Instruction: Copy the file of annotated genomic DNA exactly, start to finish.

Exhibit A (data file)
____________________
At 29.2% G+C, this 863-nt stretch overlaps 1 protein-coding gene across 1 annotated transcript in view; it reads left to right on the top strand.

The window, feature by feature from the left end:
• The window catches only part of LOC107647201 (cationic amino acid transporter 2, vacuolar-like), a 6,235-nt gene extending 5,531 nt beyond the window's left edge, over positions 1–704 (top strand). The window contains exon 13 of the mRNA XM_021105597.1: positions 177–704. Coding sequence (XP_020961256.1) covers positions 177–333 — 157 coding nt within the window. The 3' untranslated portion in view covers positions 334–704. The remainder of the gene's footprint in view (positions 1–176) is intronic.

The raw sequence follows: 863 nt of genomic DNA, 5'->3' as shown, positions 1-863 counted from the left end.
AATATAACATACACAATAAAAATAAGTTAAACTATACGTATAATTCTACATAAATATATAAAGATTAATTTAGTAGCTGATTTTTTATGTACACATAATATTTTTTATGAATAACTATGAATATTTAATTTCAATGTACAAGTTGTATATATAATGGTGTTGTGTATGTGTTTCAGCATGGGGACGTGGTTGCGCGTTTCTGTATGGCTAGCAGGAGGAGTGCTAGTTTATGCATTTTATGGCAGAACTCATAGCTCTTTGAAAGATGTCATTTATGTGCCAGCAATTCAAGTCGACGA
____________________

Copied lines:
At 29.2% G+C, this 863-nt stretch overlaps 1 protein-coding gene across 1 annotated transcript in view; it reads left to right on the top strand.

The window, feature by feature from the left end:
• The window catches only part of LOC107647201 (cationic amino acid transporter 2, vacuolar-like), a 6,235-nt gene extending 5,531 nt beyond the window's left edge, over positions 1–704 (top strand). The window contains exon 13 of the mRNA XM_021105597.1: positions 177–704. Coding sequence (XP_020961256.1) covers positions 177–333 — 157 coding nt within the window. The 3' untranslated portion in view covers positions 334–704. The remainder of the gene's footprint in view (positions 1–176) is intronic.

The raw sequence follows: 863 nt of genomic DNA, 5'->3' as shown, positions 1-863 counted from the left end.
AATATAACATACACAATAAAAATAAGTTAAACTATACGTATAATTCTACATAAATATATAAAGATTAATTTAGTAGCTGATTTTTTATGTACACATAATATTTTTTATGAATAACTATGAATATTTAATTTCAATGTACAAGTTGTATATATAATGGTGTTGTGTATGTGTTTCAGCATGGGGACGTGGTTGCGCGTTTCTGTATGGCTAGCAGGAGGAGTGCTAGTTTATGCATTTTATGGCAGAACTCATAGCTCTTTGAAAGATGTCATTTATGTGCCAGCAATTCAAGTCGACGA